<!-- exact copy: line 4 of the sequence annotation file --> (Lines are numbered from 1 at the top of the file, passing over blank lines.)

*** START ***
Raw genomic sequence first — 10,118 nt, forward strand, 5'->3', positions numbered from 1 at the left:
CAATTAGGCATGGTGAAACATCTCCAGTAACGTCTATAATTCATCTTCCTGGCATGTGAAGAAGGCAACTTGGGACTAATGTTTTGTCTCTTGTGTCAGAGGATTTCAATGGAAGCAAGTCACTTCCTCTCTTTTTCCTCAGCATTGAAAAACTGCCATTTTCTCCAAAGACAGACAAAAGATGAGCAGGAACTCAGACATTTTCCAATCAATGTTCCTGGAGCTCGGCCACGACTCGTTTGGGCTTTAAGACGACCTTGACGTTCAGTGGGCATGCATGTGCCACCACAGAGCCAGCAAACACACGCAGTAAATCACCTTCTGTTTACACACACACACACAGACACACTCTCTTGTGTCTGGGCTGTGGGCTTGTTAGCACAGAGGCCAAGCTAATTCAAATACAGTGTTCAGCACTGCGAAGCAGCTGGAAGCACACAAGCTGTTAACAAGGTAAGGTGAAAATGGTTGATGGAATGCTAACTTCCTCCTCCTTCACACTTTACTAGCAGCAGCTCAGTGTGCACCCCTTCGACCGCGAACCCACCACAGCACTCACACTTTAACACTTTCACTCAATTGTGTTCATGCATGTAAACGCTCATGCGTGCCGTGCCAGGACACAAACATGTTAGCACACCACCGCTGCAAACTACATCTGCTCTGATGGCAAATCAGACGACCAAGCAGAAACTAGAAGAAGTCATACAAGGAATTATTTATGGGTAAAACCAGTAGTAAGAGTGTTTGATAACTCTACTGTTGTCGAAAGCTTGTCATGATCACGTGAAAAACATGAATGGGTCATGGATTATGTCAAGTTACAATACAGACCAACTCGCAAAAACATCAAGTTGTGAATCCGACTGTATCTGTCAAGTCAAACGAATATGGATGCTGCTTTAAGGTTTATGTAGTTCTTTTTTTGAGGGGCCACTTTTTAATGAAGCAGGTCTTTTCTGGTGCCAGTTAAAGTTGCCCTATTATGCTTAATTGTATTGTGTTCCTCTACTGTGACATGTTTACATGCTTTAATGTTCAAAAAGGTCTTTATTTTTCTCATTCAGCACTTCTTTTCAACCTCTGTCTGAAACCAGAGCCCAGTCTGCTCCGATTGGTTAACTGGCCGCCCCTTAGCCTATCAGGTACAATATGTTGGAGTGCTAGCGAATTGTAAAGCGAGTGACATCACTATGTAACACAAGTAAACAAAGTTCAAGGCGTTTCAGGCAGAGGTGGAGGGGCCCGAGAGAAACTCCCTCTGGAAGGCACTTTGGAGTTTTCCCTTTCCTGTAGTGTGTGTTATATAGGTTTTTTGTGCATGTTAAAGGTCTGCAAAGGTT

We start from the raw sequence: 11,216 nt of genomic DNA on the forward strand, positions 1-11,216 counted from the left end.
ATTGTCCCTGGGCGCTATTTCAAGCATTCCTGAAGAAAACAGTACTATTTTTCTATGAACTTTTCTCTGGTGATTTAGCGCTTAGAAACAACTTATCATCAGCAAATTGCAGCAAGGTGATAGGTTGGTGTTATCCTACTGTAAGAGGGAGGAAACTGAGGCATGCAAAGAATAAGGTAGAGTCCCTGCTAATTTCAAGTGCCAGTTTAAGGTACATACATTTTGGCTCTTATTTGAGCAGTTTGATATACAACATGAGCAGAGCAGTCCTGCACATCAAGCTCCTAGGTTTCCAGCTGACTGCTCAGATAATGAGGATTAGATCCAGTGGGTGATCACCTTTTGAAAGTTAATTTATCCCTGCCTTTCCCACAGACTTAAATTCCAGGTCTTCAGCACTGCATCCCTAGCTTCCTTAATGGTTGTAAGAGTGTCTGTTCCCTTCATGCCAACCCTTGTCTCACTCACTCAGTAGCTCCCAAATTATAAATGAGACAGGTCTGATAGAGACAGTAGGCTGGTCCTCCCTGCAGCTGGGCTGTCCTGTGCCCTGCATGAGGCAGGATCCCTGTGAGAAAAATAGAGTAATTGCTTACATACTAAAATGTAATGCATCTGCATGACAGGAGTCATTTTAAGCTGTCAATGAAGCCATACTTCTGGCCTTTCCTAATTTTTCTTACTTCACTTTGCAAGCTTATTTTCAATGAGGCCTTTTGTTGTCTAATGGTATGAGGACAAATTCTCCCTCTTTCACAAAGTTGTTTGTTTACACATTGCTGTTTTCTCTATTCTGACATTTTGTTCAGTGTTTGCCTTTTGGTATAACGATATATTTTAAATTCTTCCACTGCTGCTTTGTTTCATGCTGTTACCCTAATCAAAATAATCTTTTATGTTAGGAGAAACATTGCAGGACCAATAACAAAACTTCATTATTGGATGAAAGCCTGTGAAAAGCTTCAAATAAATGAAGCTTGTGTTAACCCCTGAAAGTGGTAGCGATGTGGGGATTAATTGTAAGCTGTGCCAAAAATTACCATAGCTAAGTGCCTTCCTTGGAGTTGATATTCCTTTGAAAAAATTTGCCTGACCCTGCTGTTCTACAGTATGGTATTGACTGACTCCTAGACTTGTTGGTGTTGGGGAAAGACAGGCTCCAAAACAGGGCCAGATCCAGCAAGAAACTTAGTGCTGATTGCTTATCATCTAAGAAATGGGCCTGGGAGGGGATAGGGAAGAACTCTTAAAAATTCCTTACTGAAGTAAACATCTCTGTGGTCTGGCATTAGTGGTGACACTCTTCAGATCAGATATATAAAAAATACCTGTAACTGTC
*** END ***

ATTGTCCCTGGGCGCTATTTCAAGCATTCCTGAAGAAAACAGTACTATTTTTCTATGAACTTTTCTCTGGTGATTTAGCGCTTAGAAACAACTTATCATCAGCAAATTGCAGCAAGGTGATAGGTTGGTGTTATCCTACTGTAAGAGGGAGGAAACTGAGGCATGCAAAGAATAAGGTAGAGTCCCTGCTAATTTCAAGTGCCAGTTTAAGGTACATACATTTTGGCTCTTATTTGAGCAGTTTGATATACAACATGAGCAGAGCAGTCCTGCACATCAAGCTCCTAGGTTTCCAGCTGACTGCTCAGATAATGAGGATTAGATCCAGTGGGTGATCACCTTTTGAAAGTTAATTTATCCCTGCCTTTCCCACAGACTTAAATTCCAGGTCTTCAGCACTGCATCCCTAGCTTCCTTAATGGTTGTAAGAGTGTCTGTTCCCTTCATGCCAACCCTTGTCTCACTCACTCAGTAGCTCCCAAATTATAAATGAGACAGGTCTGATAGAGACAGTAGGCTGGTCCTCCCTGCAGCTGGGCTGTCCTGTGCCCTGCATGAGGCAGGATCCCTGTGAGAAAAATAGAGTAATTGCTTACATACTAAAATGTAATGCATCTGCATGACAGGAGTCATTTTAAGCTGTCAATGAAGCCATACTTCTGGCCTTTCCTAATTTTTCTTACTTCACTTTGCAAGCTTATTTTCAATGAGGCCTTTTGTTGTCTAATGGTATGAGGACAAATTCTCCCTCTTTCACAAAGTTGTTTGTTTACACATTGCTGTTTTCTCTATTCTGACATTTTGTTCAGTGTTTGCCTTTTGGTATAACGATATATTTTAAATTCTTCCACTGCTGCTTTGTTTCATGCTGTTACCCTAATCAAAATAATCTTTTATGTTAGGAGAAACATTGCAGGACCAATAACAAAACTTCATTATTGGATGAAAGCCTGTGAAAAGCTTCAAATAAATGAAGCTTGTGTTAACCCCTGAAAGTGGTAGCGATGTGGGGATTAATTGTAAGCTGTGCCAAAAATTACCATAGCTAAGTGCCTTCCTTGGAGTTGATATTCCTTTGAAAAAATTTGCCTGACCCTGCTGTTCTACAGTATGGTATTGACTGACTCCTAGACTTGTTGGTGTTGGGGAAAGACAGGCTCCAAAACAGGGCCAGATCCAGCAAGAAACTTAGTGCTGATTGCTTATCATCTAAGAAATGGGCCTGGGAGGGGATAGGGAAGAACTCTTAAAAATTCCTTACTGAAGTAAACATCTCTGTGGTCTGGCATTAGTGGTGACACTCTTCAGATCAGATATATAAAAAATACCTGTAACTGTC